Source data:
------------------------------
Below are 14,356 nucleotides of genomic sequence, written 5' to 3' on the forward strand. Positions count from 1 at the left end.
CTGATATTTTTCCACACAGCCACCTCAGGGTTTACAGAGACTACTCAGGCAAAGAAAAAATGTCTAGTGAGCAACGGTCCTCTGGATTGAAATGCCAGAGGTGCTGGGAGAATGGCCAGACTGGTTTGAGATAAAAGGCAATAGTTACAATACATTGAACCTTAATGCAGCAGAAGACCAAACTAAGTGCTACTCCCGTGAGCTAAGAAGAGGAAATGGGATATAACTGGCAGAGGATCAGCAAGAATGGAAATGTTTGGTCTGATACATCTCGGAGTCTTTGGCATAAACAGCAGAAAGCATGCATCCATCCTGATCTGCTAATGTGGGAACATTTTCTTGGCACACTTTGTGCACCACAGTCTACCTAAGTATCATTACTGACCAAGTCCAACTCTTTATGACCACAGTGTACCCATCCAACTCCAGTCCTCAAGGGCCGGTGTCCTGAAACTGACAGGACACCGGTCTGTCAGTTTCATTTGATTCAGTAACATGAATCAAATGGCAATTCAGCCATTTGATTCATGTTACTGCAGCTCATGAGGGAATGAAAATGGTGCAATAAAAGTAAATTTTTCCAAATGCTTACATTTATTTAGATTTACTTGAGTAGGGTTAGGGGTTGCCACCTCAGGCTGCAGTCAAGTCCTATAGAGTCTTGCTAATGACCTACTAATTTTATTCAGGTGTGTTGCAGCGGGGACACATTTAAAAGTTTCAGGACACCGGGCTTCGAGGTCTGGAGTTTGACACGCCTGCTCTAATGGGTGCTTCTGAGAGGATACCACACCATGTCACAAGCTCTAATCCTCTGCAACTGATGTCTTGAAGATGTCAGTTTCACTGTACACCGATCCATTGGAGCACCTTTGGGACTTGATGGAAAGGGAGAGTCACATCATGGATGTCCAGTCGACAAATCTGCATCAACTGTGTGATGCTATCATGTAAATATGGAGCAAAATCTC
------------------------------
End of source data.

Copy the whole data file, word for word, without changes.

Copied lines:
Below are 14,356 nucleotides of genomic sequence, written 5' to 3' on the forward strand. Positions count from 1 at the left end.
CTGATATTTTTCCACACAGCCACCTCAGGGTTTACAGAGACTACTCAGGCAAAGAAAAAATGTCTAGTGAGCAACGGTCCTCTGGATTGAAATGCCAGAGGTGCTGGGAGAATGGCCAGACTGGTTTGAGATAAAAGGCAATAGTTACAATACATTGAACCTTAATGCAGCAGAAGACCAAACTAAGTGCTACTCCCGTGAGCTAAGAAGAGGAAATGGGATATAACTGGCAGAGGATCAGCAAGAATGGAAATGTTTGGTCTGATACATCTCGGAGTCTTTGGCATAAACAGCAGAAAGCATGCATCCATCCTGATCTGCTAATGTGGGAACATTTTCTTGGCACACTTTGTGCACCACAGTCTACCTAAGTATCATTACTGACCAAGTCCAACTCTTTATGACCACAGTGTACCCATCCAACTCCAGTCCTCAAGGGCCGGTGTCCTGAAACTGACAGGACACCGGTCTGTCAGTTTCATTTGATTCAGTAACATGAATCAAATGGCAATTCAGCCATTTGATTCATGTTACTGCAGCTCATGAGGGAATGAAAATGGTGCAATAAAAGTAAATTTTTCCAAATGCTTACATTTATTTAGATTTACTTGAGTAGGGTTAGGGGTTGCCACCTCAGGCTGCAGTCAAGTCCTATAGAGTCTTGCTAATGACCTACTAATTTTATTCAGGTGTGTTGCAGCGGGGACACATTTAAAAGTTTCAGGACACCGGGCTTCGAGGTCTGGAGTTTGACACGCCTGCTCTAATGGGTGCTTCTGAGAGGATACCACACCATGTCACAAGCTCTAATCCTCTGCAACTGATGTCTTGAAGATGTCAGTTTCACTGTACACCGATCCATTGGAGCACCTTTGGGACTTGATGGAAAGGGAGAGTCACATCATGGATGTCCAGTCGACAAATCTGCATCAACTGTGTGATGCTATCATGTAAATATGGAGCAAAATCTC